As is often the case for the reception of so many heart-on-sleeve songwriters (especially those with a taste for the theatrical), there are plenty of listeners who are turned off by Buckley’s style, but that’s not for his work’s lack of sincerity. Grace is an album so thoroughly open-chested that it is worthy of standing shoulder-to-shoulder with the output of artists Buckley himself worshipped – Simone, Édith Piaf, Billie Holiday – as a work of pre-eminent emotional intensity. Its ten songs are sharply drawn from defiance, angst, and soul-baring declarations of love which verge on hallowing. Even listening to the album’s best-known song – the oft-celebrated cover of Leonard Cohen’s ‘Hallelujah’ (which Buckley was actually drawn to after hearing John Cale’s own rendition) – proves a staggeringly intimate experience. Buckley and producer Andy Wallace present the song as unhurried, hushed, and spacious, with its few details rendered finely. The notes of Buckley’s guitar flicker like candles in the dark, his voice ascending from a dusty stool to scrape cathedral-sized heights. The emotion driving the song can be heard through every breath, and it never once sounds affected or disingenuous.
In his own songs, Buckley pulls off even the most impossible of sentiments thanks to the very same sincerity. “I never stepped on the cracks ’cause I thought I’d hurt my mother,” he sighs during ‘So Real’ – the kind of lyric that would attract adjectives such as “drippy” were it not for Buckley’s sheer commitment to the part. On the opus ‘Lover, You Should’ve Come Over’, he builds from “my kingdom for a kiss upon her shoulder” to “she’s the tear that hangs inside my soul forever”, without faltering once. Around these peaks and valleys of romantic ruin, Grace’s edges are darkened like singed parchment paper. The “white horses” of ‘Mojo Pin’ are a torch-song cousin to Elliott Smith’s ‘Needle in the Hay’ of the following year, whereas ‘Dream Brother’ is a warning in the face of a friend’s temptation to self-destruct.
Buckley naturally holds the spotlight throughout Grace, but his bandmates are pushed to miracles in their attempts to match him, and sweet Jesus, the sound is just blissful. Listening to ‘Last Goodbye’ is like sending your ears on a four-and-a-half minute trip to Heaven. His subject matter is as old as time, but Buckley wrings fresh pain from an end-of-the-line dialogue with cut-glass phrases, while surrounded by tiny musical gracenotes. “This is our last embrace,” he asserts, and one of Karl Berger’s most gorgeous string melodies sails in to dovetail with the impossibly sharp pang, Buckley’s stretching ever so slightly to ask “must I dream and always see your face?” It’s a blink-and-you’ll-miss-it moment, so tiny in the breadth of the full album, but the effect is matched time and time again. ‘Grace’ itself shifts from jangly beauty to an explosive kick against the eventual dying of the light; a notion that would of course prove to be devastatingly timely. And yet it transcends its context and still sounds spirited and full of promise two decades after Buckley’s death: the performances are full of vim and gusto, and that hair-raising crescendo is a potent demonstration of the electricity preserved in the fibres of the album.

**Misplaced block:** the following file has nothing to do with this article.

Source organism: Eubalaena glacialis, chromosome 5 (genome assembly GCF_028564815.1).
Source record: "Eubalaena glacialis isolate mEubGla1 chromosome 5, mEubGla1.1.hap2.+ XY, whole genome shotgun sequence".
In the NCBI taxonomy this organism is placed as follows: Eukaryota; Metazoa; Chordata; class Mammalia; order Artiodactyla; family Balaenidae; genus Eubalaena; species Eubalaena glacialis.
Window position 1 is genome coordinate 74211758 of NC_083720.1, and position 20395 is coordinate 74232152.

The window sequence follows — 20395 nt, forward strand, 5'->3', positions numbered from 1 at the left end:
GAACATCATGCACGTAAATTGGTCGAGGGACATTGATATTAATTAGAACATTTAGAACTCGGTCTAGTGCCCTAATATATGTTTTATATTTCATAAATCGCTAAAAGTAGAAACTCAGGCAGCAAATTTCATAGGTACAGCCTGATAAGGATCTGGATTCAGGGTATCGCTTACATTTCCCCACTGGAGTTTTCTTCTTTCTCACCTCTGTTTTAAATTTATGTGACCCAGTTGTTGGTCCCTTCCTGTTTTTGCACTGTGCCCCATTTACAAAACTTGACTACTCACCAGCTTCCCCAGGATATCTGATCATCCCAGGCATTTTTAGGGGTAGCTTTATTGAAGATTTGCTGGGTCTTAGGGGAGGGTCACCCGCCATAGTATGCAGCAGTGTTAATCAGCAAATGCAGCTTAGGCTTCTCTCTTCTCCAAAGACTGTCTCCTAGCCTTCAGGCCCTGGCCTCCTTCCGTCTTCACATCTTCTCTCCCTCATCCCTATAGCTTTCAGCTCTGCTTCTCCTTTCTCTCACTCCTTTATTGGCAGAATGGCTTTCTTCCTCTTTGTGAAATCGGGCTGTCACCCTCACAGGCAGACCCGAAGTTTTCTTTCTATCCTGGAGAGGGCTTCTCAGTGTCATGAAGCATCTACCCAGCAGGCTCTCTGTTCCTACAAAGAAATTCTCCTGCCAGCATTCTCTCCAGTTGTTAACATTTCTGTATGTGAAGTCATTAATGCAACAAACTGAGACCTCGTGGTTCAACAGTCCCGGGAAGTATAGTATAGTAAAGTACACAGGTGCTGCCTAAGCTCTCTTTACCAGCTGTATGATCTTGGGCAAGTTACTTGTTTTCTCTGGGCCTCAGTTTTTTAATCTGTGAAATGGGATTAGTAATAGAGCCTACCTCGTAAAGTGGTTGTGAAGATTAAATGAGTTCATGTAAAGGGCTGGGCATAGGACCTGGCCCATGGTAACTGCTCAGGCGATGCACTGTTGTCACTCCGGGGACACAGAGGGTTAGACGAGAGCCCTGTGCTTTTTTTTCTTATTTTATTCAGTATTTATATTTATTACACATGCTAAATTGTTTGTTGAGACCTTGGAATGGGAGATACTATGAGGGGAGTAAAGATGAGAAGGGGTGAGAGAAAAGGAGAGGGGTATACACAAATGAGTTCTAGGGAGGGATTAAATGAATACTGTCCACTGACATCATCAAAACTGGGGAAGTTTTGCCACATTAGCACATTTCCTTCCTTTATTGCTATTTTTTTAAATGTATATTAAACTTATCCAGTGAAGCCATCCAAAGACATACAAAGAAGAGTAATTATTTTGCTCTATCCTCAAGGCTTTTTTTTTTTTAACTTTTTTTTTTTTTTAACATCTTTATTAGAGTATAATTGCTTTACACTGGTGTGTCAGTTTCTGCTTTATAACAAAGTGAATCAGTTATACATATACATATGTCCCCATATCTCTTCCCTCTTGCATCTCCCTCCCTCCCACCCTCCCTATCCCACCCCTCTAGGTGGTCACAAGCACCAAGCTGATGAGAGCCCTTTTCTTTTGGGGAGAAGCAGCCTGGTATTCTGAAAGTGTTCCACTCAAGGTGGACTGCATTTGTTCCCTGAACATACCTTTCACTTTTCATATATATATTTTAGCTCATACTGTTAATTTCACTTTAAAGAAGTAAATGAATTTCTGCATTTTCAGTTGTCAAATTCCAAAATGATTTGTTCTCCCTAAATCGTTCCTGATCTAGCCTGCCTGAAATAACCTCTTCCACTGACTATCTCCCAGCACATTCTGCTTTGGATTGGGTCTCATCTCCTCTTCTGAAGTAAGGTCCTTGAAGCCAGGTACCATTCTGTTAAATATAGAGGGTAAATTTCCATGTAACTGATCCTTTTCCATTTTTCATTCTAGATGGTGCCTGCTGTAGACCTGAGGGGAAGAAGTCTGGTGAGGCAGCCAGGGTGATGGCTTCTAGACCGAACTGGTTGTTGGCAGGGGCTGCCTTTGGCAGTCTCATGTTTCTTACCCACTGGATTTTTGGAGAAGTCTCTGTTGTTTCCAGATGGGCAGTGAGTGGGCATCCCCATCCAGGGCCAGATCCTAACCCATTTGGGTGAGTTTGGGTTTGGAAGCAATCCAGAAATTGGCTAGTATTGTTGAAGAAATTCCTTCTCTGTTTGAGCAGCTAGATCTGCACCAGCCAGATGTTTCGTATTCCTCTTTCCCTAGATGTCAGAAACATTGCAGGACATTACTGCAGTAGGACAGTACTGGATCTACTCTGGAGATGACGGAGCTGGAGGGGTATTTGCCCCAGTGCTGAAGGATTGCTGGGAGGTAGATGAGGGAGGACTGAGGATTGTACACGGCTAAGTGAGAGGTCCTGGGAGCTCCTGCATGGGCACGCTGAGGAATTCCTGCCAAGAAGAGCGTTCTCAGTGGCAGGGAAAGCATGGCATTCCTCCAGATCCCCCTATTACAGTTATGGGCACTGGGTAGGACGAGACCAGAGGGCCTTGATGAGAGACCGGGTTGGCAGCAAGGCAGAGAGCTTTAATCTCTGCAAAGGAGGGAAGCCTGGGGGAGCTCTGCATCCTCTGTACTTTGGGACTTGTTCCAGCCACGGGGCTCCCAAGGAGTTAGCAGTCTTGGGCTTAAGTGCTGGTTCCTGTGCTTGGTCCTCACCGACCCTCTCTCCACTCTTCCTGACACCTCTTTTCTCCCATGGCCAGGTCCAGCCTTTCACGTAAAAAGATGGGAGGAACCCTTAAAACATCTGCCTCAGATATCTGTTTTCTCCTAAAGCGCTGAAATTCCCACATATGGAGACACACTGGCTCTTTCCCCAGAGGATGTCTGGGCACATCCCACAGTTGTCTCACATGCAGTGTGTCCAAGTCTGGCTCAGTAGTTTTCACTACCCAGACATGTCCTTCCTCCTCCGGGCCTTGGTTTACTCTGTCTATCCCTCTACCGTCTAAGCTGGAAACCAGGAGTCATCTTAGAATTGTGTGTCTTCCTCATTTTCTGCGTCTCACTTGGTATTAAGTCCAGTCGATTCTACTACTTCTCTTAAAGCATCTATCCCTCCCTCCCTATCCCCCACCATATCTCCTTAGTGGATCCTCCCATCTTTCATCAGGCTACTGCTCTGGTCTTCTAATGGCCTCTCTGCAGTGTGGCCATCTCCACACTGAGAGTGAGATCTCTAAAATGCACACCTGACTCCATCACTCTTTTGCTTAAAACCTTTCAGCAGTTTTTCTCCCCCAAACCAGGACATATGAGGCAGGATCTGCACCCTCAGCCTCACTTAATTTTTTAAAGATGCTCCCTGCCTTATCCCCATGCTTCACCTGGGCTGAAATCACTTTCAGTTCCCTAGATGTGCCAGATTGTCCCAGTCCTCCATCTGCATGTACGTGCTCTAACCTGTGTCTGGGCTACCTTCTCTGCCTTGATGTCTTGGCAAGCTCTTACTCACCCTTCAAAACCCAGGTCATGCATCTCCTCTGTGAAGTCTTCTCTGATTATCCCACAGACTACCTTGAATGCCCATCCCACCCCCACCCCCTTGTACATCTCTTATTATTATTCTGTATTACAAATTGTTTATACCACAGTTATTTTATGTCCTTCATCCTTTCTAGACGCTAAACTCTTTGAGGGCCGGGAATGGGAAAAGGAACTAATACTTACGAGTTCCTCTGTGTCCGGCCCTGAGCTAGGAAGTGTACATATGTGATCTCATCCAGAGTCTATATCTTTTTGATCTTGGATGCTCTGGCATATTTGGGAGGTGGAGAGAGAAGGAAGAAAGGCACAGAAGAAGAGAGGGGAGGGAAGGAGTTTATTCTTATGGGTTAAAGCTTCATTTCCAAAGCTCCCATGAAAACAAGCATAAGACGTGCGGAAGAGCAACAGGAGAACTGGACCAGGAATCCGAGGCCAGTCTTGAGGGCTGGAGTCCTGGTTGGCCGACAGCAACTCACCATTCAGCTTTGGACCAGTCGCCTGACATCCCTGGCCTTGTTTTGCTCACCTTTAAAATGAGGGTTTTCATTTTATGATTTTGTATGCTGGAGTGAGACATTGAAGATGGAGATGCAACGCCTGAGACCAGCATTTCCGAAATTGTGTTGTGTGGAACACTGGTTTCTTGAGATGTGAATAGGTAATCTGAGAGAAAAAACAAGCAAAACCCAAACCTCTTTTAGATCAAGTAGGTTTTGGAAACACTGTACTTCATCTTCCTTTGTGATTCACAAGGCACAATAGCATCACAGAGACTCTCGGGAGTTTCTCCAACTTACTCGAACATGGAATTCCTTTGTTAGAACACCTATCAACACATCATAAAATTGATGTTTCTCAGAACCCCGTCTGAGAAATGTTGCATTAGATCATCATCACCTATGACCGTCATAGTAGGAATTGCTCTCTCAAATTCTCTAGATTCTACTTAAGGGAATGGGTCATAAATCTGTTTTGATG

It’s dispiriting that to this day, the vaults are still being pilfered by music executives hoping to squeeze more lucrative posthumous releases from Buckley’s slim catalogue of work. This year’s You & I is a disheartening example of offcuts and demos cobbled together for the sake of capital at the cost of mystique. While arguably valid as insights into Buckley’s creative trajectory, many of the works dredged up following his death (aside from the more rounded productions lining Sketches for My Sweetheart the Drunk) show the artist at his most inconsistent, before he was able to fully realise the power of each recording. As such, Buckley’s less successful (and occasionally risky) endeavours have been canonised, at the risk of tarnishing his legacy.
And yet in spite of these blemishes, Buckley’s artistic immortality was confirmed long ago, thanks to the transcendence of what was completed on his own terms. Grace is certainly a tragic reminder of a talent lost too soon, but it carries within it so much life and fire, its emotions articulated with piercing sincerity that time has sharpened rather than blunted. In the span of its fifty minutes, not a single note rings false.